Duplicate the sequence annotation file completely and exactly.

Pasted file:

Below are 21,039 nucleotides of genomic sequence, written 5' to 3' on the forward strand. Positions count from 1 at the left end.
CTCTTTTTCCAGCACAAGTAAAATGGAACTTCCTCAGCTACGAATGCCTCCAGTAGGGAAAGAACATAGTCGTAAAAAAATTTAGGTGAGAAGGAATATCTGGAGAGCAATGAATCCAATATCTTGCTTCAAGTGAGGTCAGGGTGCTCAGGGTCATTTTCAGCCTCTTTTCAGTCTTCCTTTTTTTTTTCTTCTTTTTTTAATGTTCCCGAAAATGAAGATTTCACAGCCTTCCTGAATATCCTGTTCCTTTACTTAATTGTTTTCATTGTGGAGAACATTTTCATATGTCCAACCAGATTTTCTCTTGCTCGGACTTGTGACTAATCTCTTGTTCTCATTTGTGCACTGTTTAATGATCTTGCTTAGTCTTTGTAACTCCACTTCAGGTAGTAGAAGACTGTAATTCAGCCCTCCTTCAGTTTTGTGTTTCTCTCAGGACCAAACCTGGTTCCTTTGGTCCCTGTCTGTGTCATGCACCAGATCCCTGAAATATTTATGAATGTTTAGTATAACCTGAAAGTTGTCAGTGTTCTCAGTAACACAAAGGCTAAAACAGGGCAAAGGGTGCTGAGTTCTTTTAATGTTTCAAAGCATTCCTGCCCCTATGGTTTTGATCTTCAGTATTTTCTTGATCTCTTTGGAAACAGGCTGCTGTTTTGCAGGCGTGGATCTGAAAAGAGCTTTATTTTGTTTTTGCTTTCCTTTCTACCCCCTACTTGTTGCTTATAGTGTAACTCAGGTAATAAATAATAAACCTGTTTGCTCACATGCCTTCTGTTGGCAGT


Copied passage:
Below are 21,039 nucleotides of genomic sequence, written 5' to 3' on the forward strand. Positions count from 1 at the left end.
CTCTTTTTCCAGCACAAGTAAAATGGAACTTCCTCAGCTACGAATGCCTCCAGTAGGGAAAGAACATAGTCGTAAAAAAATTTAGGTGAGAAGGAATATCTGGAGAGCAATGAATCCAATATCTTGCTTCAAGTGAGGTCAGGGTGCTCAGGGTCATTTTCAGCCTCTTTTCAGTCTTCCTTTTTTTTTTCTTCTTTTTTTAATGTTCCCGAAAATGAAGATTTCACAGCCTTCCTGAATATCCTGTTCCTTTACTTAATTGTTTTCATTGTGGAGAACATTTTCATATGTCCAACCAGATTTTCTCTTGCTCGGACTTGTGACTAATCTCTTGTTCTCATTTGTGCACTGTTTAATGATCTTGCTTAGTCTTTGTAACTCCACTTCAGGTAGTAGAAGACTGTAATTCAGCCCTCCTTCAGTTTTGTGTTTCTCTCAGGACCAAACCTGGTTCCTTTGGTCCCTGTCTGTGTCATGCACCAGATCCCTGAAATATTTATGAATGTTTAGTATAACCTGAAAGTTGTCAGTGTTCTCAGTAACACAAAGGCTAAAACAGGGCAAAGGGTGCTGAGTTCTTTTAATGTTTCAAAGCATTCCTGCCCCTATGGTTTTGATCTTCAGTATTTTCTTGATCTCTTTGGAAACAGGCTGCTGTTTTGCAGGCGTGGATCTGAAAAGAGCTTTATTTTGTTTTTGCTTTCCTTTCTACCCCCTACTTGTTGCTTATAGTGTAACTCAGGTAATAAATAATAAACCTGTTTGCTCACATGCCTTCTGTTGGCAGT